Dunmore Cave is as famous for its history as for its beautiful calcite formations, and has yielded many archaeological treasures. Admission is via a compulsory guided tour that leads down a steep descent to caverns full of stalactites, stalagmites and columns, including the 7m-tall Market Cross, Europe's largest free-standing stalagmite. There are 700 steps in all. Although well lit and spacious, it's damp and cold; bring warm clothes. It's 11km north of Kilkenny city, signposted off the N78.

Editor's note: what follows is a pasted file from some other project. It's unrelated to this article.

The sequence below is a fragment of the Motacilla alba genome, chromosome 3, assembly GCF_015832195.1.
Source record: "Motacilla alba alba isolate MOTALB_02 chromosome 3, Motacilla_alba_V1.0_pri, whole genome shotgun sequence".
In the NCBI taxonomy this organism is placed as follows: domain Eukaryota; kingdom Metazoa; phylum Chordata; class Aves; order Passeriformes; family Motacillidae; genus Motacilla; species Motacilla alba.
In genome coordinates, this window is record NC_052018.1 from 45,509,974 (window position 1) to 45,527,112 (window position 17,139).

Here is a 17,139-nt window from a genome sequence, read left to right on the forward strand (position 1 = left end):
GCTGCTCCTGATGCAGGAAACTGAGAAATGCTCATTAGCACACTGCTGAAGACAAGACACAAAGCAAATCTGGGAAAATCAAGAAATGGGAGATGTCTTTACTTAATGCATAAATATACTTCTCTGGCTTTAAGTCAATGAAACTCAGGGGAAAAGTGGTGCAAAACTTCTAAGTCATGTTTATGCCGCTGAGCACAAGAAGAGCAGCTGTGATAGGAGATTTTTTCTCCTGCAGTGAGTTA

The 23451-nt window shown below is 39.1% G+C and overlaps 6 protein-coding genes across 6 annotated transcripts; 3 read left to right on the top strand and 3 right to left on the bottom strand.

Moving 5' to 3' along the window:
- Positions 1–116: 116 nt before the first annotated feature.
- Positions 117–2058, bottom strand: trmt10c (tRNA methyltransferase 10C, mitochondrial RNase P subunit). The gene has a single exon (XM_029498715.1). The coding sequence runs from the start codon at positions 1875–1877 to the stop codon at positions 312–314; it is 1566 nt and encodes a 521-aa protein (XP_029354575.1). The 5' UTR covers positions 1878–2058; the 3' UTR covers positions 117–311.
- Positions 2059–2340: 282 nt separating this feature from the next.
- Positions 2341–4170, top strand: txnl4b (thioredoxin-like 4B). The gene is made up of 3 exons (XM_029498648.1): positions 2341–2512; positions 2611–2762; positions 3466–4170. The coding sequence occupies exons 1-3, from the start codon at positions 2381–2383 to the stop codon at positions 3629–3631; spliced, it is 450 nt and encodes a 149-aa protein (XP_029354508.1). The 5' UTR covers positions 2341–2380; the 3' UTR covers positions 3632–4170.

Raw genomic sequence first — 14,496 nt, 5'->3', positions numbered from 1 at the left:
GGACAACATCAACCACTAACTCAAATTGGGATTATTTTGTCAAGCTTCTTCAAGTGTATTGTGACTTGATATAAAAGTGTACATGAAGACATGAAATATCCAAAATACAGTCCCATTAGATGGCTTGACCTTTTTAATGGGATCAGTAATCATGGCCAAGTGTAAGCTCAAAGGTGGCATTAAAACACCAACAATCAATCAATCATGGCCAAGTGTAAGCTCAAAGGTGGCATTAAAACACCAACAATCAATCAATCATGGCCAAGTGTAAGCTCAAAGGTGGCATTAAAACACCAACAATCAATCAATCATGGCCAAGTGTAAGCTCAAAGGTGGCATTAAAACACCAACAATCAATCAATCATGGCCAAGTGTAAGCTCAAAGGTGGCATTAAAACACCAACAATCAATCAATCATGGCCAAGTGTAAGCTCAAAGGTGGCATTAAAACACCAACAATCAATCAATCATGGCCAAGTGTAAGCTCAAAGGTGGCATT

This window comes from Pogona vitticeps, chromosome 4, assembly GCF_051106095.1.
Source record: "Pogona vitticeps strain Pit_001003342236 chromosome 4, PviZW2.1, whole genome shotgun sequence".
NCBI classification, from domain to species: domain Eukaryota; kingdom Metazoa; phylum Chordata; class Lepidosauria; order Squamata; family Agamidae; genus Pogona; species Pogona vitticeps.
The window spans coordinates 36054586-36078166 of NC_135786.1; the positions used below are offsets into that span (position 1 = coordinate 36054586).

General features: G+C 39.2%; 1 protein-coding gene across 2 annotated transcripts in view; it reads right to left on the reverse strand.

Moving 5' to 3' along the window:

In 928 marauding Vikings slaughtered 1000 people at two ring forts near the cave. When survivors hid in the caverns, the Vikings tried to smoke them out by lighting fires at the entrance. It's thought that they then dragged off the men as slaves and left the women and children to suffocate. Excavations in 1973 uncovered the skeletons of at least 44 people, mostly women and children. They also found coins dating from the 10th century. One theory suggests that the coins were dropped by the Vikings (who often carried them under the arms, secured with wax) while engaged in the slaughter. However, there are few marks of violence on the skeletons, lending weight to the theory that suffocation was the cause of death.